04.22.09 1:06 PM ET
The Taliban's Nuclear Threat
This morning, Taliban units took control of the Buner region of Pakistan, bringing their burgeoning insurgency within 60 miles of the capital city of Islamabad. The government called the advance a breach of a recently signed peace agreement. But what did they expect? Any store owner who has faced ever-increasing protection payments to local gangsters could have told the Pakistanis that their recent string of capitulations to the Taliban—striking peace deals and ceding territory—was doomed to failure.
You think the stock market looks bad over the last two years? Let a Taliban spokesman announce that Mullah Omar has his finger on the Islamic Bomb.
The Taliban advance should be causing high Richter-scale reactions inside the Obama White House. Counterterrorism officials have long warned that al Qaeda is desperate to obtain weapons of mass destruction. Pakistan’s nuclear arsenal is in play if the Taliban insurgency should unseat the government of Asif Ali Zadari.
Pakistan has been a member of the nuclear club since in 1987. Intelligence estimates are that the country now has between 50 and 100 nuclear missiles that can travel 1,200 miles. That places much of India, Saudi Arabia, and eastern Iraq within range. With slight improvements in the rockets’ booster phase—not a difficult technological advance—Jerusalem could be hit.
Pakistan straddles a fault line between secularism and fundamentalism. Many Pakistani military and intelligence officers are markedly more radical than the centrist Zadari and openly supportive of Osama bin Laden. Pakistan’s equivalent of the CIA is still enraged by the central government’s abandonment of both the Taliban and the Kashmiri jihadis. Fundamentalist religious schools—of which Pakistan has more than any other country—churn out thousands of radical Islamists, and outlawed militant parties regularly resurface with new names.
Already, the Obama administration is confronting the problem of a vast, unpoliced territory along the Pakistan-Afghan border that is a safe haven for extremists. Last week, the Taliban commander in the Swat region told a reporter that Osama bin Laden would be welcome in his area, which the Pakistani government has ceded to the control of Islamic fundamentalists. But the CIA's nightmare scenario is now closer to reality: full-blown civil war in which a Taliban-style government wins control of Pakistan's nuclear arsenal.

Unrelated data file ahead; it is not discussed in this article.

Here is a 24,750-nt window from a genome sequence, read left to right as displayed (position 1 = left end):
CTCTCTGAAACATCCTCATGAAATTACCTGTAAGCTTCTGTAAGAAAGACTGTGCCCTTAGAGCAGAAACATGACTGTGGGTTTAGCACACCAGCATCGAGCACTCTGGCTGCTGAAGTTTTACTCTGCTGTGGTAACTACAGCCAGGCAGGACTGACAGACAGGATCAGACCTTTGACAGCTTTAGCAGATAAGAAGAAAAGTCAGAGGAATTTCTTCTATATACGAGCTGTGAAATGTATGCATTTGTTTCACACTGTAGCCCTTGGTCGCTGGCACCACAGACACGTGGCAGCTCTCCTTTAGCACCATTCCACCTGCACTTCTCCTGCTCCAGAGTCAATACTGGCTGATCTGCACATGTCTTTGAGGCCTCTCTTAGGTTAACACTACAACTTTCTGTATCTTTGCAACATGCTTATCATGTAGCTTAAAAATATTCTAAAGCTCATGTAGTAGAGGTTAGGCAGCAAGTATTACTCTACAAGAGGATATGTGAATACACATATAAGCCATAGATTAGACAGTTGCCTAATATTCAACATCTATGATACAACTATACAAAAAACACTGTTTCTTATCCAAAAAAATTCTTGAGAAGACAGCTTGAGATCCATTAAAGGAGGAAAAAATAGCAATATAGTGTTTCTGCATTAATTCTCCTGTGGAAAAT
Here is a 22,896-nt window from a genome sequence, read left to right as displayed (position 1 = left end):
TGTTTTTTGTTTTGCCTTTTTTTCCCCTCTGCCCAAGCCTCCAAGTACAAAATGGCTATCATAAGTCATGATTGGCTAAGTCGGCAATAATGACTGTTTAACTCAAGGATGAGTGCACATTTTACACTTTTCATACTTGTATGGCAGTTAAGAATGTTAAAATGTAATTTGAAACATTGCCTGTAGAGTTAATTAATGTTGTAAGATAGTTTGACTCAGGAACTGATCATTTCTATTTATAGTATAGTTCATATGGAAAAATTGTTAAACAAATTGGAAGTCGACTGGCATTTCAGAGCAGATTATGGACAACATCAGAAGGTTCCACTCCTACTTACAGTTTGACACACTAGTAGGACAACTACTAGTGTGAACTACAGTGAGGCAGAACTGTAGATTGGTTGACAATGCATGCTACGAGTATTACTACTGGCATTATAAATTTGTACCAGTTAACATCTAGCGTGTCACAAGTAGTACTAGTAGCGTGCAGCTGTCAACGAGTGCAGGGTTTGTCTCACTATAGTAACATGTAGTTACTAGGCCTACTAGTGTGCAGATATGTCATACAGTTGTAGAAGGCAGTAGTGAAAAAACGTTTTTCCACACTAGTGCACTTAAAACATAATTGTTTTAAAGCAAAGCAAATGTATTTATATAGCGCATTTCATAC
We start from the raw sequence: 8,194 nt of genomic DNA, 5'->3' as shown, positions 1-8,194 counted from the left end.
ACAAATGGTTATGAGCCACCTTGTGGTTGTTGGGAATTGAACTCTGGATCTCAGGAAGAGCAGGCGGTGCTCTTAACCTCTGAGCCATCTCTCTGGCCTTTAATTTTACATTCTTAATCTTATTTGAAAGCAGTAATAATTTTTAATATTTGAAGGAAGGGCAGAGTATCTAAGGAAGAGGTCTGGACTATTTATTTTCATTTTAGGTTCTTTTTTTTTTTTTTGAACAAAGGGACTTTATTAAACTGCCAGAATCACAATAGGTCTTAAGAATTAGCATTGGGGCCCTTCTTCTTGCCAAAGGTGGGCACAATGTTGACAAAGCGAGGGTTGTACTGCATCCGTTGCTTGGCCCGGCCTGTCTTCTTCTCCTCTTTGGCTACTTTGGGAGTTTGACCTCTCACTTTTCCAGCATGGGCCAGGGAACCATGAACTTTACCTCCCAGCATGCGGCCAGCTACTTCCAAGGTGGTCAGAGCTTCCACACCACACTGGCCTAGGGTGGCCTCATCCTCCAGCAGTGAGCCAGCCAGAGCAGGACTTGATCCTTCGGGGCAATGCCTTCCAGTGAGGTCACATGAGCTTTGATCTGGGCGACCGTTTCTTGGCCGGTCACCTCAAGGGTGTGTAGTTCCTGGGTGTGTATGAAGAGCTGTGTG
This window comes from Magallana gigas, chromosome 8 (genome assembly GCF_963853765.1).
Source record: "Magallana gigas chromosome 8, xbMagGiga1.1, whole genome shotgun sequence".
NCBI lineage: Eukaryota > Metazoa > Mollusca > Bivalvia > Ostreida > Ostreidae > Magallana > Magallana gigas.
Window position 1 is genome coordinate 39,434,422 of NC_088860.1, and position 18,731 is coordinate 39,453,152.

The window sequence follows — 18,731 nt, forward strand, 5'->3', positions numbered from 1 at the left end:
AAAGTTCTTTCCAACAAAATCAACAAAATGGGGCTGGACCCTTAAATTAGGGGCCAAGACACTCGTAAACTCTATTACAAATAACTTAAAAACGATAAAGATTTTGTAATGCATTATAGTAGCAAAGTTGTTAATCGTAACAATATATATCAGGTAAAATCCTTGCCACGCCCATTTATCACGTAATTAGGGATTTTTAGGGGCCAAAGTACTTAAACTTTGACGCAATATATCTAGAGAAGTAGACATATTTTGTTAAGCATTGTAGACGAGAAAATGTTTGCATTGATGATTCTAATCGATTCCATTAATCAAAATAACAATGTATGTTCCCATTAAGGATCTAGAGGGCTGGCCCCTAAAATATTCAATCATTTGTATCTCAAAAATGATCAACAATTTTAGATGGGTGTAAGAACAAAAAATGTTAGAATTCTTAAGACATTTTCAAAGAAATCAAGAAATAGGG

A Pakistani government led by Sunni fundamentalists could launch a nuclear attack on Iran's Shia provinces, its longtime foe India, and definitely Israel. Economic upheaval in the West would be assured by nuking oil fields in Saudi Arabia, Kuwait, and the United Arab Emirates. You think the stock market looks bad over the last two years? Let a Taliban spokesman announce that Mullah Omar has his finger on the Islamic Bomb.
Of course, the use of a nuke by the Taliban would mean certain annihilation for Pakistan, because countries with their own nukes, such as Israel and India, would massively retaliate. But the radicals running Pakistan might not care. If they see themselves as the ultimate martyrs, they might relish meeting Allah in paradise.
This is the scenario that has kept some U.S. intelligence analysts awake at night. With today’s announcement that Taliban insurgents are within an hour’s drive of Islamabad, it might also keep up some members of the Obama administration.
Gerald Posner is the award-winning author of 10 investigative nonfiction bestsellers, ranging from political assassinations, to Nazi war criminals, to 9/11, to terrorism . Posner lives in Miami Beach with his wife, the author Trisha Posner.